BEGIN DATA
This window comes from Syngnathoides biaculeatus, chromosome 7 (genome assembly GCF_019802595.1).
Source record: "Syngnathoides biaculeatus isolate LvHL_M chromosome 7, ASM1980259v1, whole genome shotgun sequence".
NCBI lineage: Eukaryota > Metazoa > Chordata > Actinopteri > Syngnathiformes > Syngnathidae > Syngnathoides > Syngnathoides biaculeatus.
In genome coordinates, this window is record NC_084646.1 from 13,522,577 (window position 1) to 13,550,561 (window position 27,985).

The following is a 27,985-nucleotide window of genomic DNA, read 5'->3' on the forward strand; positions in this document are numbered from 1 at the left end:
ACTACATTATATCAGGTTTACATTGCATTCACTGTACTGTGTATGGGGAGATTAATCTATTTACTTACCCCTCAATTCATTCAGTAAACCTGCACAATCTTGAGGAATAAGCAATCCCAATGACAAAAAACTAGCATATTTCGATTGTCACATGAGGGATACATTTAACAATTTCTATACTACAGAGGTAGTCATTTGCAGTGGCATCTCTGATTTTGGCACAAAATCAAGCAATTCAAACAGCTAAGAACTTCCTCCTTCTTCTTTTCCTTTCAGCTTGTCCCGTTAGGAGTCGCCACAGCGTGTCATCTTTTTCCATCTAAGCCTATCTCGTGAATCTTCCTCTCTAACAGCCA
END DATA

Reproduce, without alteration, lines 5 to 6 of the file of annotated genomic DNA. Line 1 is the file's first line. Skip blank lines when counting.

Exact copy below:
The following is a 27,985-nucleotide window of genomic DNA, read 5'->3' on the forward strand; positions in this document are numbered from 1 at the left end:
ACTACATTATATCAGGTTTACATTGCATTCACTGTACTGTGTATGGGGAGATTAATCTATTTACTTACCCCTCAATTCATTCAGTAAACCTGCACAATCTTGAGGAATAAGCAATCCCAATGACAAAAAACTAGCATATTTCGATTGTCACATGAGGGATACATTTAACAATTTCTATACTACAGAGGTAGTCATTTGCAGTGGCATCTCTGATTTTGGCACAAAATCAAGCAATTCAAACAGCTAAGAACTTCCTCCTTCTTCTTTTCCTTTCAGCTTGTCCCGTTAGGAGTCGCCACAGCGTGTCATCTTTTTCCATCTAAGCCTATCTCGTGAATCTTCCTCTCTAACAGCCA